Meg Munn: Engineering a future beyond the stereotypes

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To meet the skill requirements of the UK economy, we will have to get something in the region of 800,000 people interested in becoming scientists, engineers and technologists by 2020.

If we don’t, we will fall behind in the global race, with all the negative implications that has for jobs and personal earnings. It will be a challenge.

But if we are to have a hope of succeeding, we have to attract girls as well as boys. At the moment, around nine per cent of our engineers are female – there is no way we can generate the number of scientists and engineers we need without addressing this.

However this growing need does give us an opportunity to make South Yorkshire the first choice for young women who wish to study and work in these industries. Yorkshire’s first university technical college, in Sheffield, is doing just that.

Since UTC Sheffield opened in 2013, I have been impressed that their leadership team ensured from the start that young women were encouraged to pursue careers in science, engineering and technology (SET).

However children learn early just what a “woman’s job” and a “man’s job” are and make choices accordingly. If girls have never seen or never heard of a woman inventing something or fixing something, will they dream about doing that job when they are older?

Having role models to inspire and motivate young people to study for SET careers is vital.

UTC Sheffield get this. They have just launched a new film, Girls Making the Future, to promote career and study opportunities for young women. It features current and former female engineering students along with women who work as scientists, engineers or technologists.

One barrier to girls’ choices may be parents – research shows that they are the main influencers for a girl’s career choice. So those who view UTCs as a route to a range of masculine career opportunities are unlikely to encourage their daughters to apply. Such stereotyping limits girls’ choices. To help overcome this, UTC Sheffield have developed links with groups such as Women in Science Engineering at Technology at Sheffield Hallam University. This group does fantastic work in challenging stereotypes.

Many employers are experiencing difficulties in recruiting suitably qualified staff. They stress the need for young people to develop their understanding and gain some experience of the day-to-day demands of the workplace.

The UTC has developed analytical, problem solving and leadership skills along with rigorous academic preparation.

More than 40 local employers support UTC Sheffield; they provide mentoring, set curriculum projects and offer work experience. Initiatives like these give students the opportunity to meet people “in the know” and are invaluable. And the UTC is already reaping the benefits of this work.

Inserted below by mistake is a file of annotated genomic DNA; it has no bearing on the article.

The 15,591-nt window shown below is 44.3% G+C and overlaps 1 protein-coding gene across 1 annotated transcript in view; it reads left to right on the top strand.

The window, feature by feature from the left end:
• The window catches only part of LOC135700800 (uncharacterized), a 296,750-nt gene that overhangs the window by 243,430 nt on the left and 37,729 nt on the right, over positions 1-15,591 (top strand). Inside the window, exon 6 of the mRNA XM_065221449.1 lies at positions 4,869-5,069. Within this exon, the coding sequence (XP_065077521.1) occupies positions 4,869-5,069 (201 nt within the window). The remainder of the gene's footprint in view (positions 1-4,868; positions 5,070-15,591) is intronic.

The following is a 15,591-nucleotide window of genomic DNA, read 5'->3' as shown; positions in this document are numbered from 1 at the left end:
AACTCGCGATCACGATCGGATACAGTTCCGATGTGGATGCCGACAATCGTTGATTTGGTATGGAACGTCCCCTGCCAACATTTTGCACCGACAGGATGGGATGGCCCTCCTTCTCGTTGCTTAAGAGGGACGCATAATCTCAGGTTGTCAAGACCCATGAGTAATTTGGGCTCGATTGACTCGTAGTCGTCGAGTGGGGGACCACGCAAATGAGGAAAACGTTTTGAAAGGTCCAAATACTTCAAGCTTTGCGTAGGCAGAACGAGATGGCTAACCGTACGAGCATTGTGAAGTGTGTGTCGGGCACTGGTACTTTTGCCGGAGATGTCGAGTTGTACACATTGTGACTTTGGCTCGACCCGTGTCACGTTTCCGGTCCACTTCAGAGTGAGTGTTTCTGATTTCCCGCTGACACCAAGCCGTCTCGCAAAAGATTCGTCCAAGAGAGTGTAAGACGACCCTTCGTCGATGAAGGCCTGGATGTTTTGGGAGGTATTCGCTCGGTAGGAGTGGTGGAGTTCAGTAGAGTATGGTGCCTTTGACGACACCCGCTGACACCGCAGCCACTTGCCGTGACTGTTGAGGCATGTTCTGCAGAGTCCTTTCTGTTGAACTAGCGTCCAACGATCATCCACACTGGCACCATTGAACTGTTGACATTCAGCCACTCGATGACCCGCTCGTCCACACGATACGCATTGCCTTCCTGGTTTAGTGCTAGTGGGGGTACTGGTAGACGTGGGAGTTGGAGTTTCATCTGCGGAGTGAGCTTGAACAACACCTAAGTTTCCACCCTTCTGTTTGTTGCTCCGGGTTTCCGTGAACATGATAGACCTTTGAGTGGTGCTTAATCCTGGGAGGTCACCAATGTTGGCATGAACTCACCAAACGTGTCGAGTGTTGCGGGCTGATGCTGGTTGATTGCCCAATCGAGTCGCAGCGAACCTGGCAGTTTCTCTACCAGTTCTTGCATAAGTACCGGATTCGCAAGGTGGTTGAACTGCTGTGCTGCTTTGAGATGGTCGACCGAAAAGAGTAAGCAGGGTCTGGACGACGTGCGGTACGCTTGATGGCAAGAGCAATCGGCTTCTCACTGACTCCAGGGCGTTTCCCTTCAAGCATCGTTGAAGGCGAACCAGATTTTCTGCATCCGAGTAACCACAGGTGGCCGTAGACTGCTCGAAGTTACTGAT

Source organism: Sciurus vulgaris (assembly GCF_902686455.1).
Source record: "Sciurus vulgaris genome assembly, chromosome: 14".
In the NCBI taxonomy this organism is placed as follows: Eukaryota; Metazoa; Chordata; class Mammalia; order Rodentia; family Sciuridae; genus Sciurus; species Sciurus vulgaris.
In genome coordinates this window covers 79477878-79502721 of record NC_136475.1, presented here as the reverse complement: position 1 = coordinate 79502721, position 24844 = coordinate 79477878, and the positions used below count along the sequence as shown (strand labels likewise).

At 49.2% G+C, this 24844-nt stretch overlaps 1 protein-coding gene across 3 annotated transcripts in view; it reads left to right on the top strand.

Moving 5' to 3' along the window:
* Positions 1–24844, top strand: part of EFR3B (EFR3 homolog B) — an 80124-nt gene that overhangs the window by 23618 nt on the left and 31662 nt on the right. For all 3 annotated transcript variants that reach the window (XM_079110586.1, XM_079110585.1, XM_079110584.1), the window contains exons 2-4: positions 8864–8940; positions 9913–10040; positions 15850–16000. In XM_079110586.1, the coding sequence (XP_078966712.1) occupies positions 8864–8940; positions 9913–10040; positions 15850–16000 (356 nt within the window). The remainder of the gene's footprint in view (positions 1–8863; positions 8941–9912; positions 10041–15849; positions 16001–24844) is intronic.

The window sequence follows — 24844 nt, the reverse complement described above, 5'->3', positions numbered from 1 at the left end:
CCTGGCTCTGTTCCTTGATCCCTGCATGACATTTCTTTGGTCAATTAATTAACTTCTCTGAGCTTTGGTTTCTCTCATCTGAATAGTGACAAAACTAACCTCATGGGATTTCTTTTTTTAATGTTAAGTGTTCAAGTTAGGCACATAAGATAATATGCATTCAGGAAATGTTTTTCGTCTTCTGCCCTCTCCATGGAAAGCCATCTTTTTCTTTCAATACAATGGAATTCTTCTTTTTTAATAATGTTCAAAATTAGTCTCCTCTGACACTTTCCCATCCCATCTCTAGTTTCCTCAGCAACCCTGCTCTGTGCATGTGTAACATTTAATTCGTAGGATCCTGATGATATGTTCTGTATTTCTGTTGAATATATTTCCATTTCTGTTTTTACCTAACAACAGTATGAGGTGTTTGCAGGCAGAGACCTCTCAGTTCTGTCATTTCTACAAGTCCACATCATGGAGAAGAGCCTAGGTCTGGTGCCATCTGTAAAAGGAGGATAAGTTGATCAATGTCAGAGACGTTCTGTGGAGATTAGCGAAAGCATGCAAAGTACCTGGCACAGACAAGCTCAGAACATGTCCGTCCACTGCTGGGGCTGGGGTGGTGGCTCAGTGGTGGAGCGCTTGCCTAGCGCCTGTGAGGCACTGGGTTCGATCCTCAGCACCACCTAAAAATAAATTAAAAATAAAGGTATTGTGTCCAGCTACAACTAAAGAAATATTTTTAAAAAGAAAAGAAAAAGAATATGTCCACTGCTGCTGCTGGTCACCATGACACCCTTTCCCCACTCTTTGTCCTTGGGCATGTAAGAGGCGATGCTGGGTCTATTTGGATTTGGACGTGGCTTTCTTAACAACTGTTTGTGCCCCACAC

A total of 440 young people are currently on the roll at UTC Sheffield. Of those, 78 are female – which equates to 18 per cent of all students, up from 14 per cent last year.

Students start at UTC Sheffield in either Year 10 (aged 14) or Year 12 (aged 16). The achievements are particularly clear if we look at this year’s Year 10 students – of whom 30 per cent are girls.

All of these have taken the daunting step of moving schools when most are only 14-years-old. This is testament to the wide range of outreach work done by UTC Sheffield to persuade girls that science, engineering and technology is not just for boys.

A survey commissioned by the Baker Dearing Educational Trust, which involved responses from university technical colleges nationally, shows that girls at mainstream schools think boys have a much better chance of getting jobs in engineering.

Just 43 per cent say they have the same opportunities and as a result just three per cent would consider a career in engineering.

The picture is different at the UTC, where 65 per cent of girls believe they have the same job opportunities as boys in engineering. This trend continues in other male-dominated sectors, including technology, where three-quarters of girls believe they have the same job chances and in science the figure is higher still at 83 per cent.

On my last visit to the UTC, I spoke to three young women – two engineers and one creative and digital student – and was encouraged by the knowledge they had of the careers open to them. Their enthusiasm for the future was infectious.

Britain can lead in the great discoveries and advances that will determine our future and have a strong impact on our economic wellbeing. Engineering businesses alone have the potential to contribute an extra £27bn to the UK economy every year from 2020.

UTC Sheffield is one institution taking a positive role in shaping the future – we should all join in.

Meg Munn is MP for Sheffield Heeley and a campaigner for increasing the numbers of women in engineering.